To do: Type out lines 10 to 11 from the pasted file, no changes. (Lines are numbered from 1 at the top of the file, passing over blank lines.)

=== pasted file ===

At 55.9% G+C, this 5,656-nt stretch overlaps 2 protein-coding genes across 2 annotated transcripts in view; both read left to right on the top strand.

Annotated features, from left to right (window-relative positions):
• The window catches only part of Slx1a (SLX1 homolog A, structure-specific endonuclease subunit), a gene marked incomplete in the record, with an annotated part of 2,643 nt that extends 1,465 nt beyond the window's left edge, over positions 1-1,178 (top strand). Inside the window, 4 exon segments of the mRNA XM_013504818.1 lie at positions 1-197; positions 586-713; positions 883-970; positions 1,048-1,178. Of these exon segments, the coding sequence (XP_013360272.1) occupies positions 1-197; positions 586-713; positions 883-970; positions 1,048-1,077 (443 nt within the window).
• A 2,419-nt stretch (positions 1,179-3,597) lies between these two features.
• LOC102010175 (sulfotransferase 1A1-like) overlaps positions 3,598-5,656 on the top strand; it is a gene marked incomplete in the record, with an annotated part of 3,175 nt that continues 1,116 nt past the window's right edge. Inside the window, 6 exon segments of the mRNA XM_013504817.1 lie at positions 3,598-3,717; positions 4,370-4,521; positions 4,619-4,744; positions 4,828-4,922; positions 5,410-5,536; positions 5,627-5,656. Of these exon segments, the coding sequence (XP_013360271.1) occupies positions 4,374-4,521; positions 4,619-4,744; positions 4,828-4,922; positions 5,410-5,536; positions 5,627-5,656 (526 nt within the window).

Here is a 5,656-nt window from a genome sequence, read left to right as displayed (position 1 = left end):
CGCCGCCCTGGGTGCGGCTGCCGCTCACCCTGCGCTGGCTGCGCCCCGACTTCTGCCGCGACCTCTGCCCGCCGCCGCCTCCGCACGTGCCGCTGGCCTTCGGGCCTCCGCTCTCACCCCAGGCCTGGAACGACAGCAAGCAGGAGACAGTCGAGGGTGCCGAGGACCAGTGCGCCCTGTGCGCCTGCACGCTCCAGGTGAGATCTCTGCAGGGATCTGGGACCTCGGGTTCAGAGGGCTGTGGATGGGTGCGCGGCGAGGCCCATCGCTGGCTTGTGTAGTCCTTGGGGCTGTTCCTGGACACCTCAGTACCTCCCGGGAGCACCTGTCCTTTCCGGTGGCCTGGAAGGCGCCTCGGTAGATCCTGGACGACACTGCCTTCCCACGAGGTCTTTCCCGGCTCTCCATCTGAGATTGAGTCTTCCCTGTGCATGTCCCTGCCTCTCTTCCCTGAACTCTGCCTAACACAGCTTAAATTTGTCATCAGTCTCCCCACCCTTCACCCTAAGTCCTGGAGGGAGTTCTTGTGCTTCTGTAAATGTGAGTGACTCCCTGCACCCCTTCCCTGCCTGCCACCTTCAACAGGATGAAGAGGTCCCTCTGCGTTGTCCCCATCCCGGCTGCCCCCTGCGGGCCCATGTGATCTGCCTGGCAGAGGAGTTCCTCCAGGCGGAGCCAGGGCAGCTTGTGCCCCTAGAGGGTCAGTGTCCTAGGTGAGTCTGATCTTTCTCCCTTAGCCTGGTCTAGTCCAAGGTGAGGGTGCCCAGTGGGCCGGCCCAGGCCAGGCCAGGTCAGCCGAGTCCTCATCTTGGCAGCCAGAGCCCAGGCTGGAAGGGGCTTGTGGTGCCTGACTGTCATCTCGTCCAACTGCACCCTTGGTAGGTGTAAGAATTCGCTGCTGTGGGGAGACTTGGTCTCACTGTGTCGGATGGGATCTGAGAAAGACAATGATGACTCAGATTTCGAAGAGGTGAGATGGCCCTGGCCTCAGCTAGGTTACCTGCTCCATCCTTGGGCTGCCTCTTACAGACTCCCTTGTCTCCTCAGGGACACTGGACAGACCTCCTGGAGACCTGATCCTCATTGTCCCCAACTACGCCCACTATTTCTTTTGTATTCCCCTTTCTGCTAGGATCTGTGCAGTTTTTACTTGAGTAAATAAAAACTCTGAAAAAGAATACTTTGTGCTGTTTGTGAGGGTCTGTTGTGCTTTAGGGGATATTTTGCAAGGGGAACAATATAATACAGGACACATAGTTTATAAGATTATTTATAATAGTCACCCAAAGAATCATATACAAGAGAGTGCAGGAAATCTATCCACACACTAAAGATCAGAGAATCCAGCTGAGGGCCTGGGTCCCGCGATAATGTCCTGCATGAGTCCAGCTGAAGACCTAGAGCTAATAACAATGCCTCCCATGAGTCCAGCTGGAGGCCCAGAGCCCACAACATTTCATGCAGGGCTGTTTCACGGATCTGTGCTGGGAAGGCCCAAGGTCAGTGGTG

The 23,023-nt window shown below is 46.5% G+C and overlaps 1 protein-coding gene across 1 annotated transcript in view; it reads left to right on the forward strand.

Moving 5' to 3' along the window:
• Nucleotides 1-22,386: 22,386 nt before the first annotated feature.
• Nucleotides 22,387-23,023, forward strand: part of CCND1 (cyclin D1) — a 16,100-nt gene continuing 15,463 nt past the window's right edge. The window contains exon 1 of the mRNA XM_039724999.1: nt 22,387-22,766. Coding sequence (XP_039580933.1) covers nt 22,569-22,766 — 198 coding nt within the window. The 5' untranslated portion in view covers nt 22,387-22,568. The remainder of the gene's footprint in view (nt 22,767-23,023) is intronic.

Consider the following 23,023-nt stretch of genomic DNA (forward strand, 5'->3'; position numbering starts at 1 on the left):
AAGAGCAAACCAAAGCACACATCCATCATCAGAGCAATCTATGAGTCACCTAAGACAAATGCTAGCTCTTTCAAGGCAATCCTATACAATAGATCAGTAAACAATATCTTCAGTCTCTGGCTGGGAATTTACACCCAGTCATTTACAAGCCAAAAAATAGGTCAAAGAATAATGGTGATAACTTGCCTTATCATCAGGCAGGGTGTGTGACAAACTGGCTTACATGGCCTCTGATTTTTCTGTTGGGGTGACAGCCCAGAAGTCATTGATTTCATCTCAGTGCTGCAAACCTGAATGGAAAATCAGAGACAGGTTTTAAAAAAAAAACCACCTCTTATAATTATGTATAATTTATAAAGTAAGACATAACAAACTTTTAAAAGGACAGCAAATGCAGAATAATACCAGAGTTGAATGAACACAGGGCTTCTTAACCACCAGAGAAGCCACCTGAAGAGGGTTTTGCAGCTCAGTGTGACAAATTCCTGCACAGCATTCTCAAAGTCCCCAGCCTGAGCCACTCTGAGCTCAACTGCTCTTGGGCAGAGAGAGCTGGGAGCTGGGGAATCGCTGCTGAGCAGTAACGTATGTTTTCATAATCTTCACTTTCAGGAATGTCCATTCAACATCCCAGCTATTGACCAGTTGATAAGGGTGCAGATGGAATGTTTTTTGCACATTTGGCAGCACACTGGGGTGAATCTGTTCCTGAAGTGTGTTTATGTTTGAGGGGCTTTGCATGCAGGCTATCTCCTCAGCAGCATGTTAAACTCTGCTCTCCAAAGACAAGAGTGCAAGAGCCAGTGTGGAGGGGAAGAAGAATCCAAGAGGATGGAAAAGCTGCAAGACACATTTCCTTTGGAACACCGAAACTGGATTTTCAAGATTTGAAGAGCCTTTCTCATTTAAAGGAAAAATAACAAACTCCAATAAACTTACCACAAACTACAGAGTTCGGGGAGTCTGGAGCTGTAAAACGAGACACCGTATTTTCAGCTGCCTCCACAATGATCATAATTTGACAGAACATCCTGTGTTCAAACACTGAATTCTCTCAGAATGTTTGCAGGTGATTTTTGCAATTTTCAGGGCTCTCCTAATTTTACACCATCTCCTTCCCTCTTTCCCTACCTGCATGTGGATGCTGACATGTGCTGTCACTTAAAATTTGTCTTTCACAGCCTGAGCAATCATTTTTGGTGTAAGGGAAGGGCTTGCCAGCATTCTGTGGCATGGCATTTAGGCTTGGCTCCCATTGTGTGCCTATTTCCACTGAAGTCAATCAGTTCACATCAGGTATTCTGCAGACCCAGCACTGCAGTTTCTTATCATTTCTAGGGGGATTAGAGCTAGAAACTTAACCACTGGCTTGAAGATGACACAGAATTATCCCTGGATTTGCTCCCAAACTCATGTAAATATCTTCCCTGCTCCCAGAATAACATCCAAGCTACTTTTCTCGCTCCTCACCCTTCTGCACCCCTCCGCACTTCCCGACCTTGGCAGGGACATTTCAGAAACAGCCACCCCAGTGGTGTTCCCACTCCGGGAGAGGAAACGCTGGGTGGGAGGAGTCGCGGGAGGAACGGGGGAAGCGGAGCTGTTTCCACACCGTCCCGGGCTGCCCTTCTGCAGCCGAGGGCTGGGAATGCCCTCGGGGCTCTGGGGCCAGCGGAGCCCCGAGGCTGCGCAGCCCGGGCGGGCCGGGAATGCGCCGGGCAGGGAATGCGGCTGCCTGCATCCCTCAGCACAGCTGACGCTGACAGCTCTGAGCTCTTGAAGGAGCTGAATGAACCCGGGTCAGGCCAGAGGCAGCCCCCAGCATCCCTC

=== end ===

• Nucleotides 1-22,386: 22,386 nt before the first annotated feature.
• Nucleotides 22,387-23,023, forward strand: part of CCND1 (cyclin D1) — a 16,100-nt gene continuing 15,463 nt past the window's right edge. The window contains exon 1 of the mRNA XM_039724999.1: nt 22,387-22,766. Coding sequence (XP_039580933.1) covers nt 22,569-22,766 — 198 coding nt within the window. The 5' untranslated portion in view covers nt 22,387-22,568. The remainder of the gene's footprint in view (nt 22,767-23,023) is intronic.